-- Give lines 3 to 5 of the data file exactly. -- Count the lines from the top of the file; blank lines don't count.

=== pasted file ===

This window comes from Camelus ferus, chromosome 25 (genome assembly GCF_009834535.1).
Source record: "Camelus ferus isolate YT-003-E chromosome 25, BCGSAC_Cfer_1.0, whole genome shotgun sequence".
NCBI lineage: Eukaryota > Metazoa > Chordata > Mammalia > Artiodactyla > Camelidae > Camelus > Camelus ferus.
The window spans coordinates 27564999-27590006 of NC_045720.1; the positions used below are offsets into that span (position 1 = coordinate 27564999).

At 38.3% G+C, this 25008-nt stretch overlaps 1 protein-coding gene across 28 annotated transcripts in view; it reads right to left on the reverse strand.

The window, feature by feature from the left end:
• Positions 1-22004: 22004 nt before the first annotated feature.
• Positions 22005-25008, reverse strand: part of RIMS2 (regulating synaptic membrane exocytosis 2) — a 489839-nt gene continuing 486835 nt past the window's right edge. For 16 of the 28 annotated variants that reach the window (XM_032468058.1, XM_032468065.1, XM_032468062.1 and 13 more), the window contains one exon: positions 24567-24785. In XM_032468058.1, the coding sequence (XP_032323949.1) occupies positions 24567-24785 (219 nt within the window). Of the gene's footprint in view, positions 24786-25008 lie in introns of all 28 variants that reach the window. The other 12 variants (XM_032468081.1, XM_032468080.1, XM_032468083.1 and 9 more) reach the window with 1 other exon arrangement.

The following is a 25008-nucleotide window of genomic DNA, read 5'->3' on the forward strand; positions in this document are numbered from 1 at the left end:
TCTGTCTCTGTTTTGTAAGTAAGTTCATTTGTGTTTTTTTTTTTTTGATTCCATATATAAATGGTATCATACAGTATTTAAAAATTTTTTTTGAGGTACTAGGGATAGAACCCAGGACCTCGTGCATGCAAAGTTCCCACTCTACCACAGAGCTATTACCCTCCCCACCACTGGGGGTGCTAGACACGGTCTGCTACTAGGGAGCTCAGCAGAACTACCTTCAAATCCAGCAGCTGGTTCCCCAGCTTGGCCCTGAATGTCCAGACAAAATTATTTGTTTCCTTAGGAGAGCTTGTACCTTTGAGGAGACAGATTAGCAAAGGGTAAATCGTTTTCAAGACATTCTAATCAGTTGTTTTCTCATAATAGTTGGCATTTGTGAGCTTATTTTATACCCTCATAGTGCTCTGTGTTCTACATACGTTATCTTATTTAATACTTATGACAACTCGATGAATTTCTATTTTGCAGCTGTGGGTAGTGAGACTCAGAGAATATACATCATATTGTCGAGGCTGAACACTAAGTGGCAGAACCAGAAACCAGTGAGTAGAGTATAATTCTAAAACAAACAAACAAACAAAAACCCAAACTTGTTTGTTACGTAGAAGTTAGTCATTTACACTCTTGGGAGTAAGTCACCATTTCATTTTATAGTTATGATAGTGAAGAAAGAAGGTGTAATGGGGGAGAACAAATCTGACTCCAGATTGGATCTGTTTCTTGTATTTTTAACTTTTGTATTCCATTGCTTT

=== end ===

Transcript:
NCBI lineage: Eukaryota > Metazoa > Chordata > Mammalia > Artiodactyla > Camelidae > Camelus > Camelus ferus.
The window spans coordinates 27564999-27590006 of NC_045720.1; the positions used below are offsets into that span (position 1 = coordinate 27564999).

At 38.3% G+C, this 25008-nt stretch overlaps 1 protein-coding gene across 28 annotated transcripts in view; it reads right to left on the reverse strand.